• William, I mostly agree, but question #6. Is discovery really a fake concept? Isn’t the issue really that in their estimation the means for discovery are browsing bookshelves of curated items when in the new environment there are better ways to promote discovery at a more personal level?

      • If you really press the industry insiders about what they mean when they say “discovery”, what they describe has nothing to do with discovery at all. It’s really about the inability of their marketing muscle to command readers attention. That’s why Shatzkin thinks that the publishers are in the same boat as newspaper advertisers. In his view, bookstores are the newspapers who formerly captured all the “eyeballs” in a locale.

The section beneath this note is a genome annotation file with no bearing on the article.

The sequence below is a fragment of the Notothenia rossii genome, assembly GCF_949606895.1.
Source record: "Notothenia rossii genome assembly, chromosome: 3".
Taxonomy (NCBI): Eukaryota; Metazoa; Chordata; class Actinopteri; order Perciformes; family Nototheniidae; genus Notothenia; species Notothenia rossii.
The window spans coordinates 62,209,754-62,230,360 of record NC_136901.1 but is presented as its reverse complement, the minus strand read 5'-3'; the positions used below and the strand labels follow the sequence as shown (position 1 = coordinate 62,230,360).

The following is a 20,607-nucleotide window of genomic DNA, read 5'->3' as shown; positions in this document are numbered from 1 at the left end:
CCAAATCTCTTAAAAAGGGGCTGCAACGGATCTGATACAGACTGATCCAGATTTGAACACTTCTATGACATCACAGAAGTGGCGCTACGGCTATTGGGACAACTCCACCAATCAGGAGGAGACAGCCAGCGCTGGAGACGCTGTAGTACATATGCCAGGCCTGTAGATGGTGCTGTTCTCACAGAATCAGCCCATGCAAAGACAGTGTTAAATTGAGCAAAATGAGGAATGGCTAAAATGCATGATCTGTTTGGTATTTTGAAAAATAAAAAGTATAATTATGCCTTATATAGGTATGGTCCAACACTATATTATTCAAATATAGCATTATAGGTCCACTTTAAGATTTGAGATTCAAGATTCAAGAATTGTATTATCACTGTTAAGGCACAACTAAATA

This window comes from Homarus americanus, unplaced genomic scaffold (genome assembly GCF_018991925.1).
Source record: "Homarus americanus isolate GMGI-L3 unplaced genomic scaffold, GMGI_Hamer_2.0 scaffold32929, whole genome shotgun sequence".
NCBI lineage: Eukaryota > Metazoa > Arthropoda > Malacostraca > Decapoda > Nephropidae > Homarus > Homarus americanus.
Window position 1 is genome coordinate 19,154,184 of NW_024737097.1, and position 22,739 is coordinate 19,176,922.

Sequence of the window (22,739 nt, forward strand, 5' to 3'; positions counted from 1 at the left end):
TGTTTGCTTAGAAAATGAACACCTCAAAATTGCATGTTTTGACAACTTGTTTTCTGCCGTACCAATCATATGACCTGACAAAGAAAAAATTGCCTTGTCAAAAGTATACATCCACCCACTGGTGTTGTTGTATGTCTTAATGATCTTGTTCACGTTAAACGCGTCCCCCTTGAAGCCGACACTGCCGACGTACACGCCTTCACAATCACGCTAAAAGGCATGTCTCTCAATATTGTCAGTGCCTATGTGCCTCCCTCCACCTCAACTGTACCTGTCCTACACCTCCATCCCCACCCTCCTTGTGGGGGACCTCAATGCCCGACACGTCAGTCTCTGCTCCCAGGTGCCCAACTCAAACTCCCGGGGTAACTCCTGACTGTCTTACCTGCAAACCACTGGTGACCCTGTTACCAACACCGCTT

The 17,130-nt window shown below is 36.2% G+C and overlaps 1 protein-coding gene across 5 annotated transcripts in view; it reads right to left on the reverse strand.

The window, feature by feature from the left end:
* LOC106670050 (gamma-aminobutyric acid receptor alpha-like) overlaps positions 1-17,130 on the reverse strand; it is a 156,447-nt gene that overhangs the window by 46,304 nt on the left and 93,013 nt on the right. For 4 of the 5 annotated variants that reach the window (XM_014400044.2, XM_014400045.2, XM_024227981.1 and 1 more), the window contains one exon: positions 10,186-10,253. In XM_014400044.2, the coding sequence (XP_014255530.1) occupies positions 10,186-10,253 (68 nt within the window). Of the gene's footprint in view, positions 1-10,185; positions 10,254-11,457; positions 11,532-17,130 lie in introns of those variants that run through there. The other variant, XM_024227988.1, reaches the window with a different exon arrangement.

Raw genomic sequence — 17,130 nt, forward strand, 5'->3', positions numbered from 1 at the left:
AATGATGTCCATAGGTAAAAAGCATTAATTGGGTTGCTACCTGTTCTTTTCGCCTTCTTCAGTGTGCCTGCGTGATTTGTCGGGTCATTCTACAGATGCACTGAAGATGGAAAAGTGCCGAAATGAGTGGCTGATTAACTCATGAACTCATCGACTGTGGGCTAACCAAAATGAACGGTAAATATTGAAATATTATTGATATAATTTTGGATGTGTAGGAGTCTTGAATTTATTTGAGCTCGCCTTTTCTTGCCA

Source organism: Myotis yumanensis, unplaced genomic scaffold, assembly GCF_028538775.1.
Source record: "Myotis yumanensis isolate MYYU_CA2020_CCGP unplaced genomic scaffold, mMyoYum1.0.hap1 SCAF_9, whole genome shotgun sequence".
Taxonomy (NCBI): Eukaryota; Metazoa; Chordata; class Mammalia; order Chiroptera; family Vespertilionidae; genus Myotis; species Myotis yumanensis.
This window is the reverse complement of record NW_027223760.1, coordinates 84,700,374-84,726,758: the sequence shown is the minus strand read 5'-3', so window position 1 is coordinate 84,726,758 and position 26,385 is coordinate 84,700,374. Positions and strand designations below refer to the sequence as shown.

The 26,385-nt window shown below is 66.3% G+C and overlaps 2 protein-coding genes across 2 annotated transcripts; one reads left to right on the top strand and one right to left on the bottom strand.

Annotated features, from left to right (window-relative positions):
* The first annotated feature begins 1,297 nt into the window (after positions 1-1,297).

• About #3, I wouldn’t say it was so much an inability to create or build brands, but a failure to maintain the ones they’ve created over the years.

      I had a quick browse of the books I’ve collected over the years, & I’m amazed how many publishing houses that had a brand value with me either are out of business or have failed to keep themselves visible. For example, Random House used to have an imprint “Vintage Crime/Black Lizard” that published classic Film Noir mysteries (e.g. Jiim Thompson, Dashiell Hammett, David Goodis), & had enough titles to let the reader know just what it offered: I haven’t seen that imprint in I don’t know how long.

      It’s another case of the MBAs deciding an imprint wasn’t making enough money & liquidating it, ignoring the veteran wisdom of leaving it alone so they could use it to market specific books to an established audience.

      Stuff like this makes it hard to feel any sympathy for these corporations going out of business.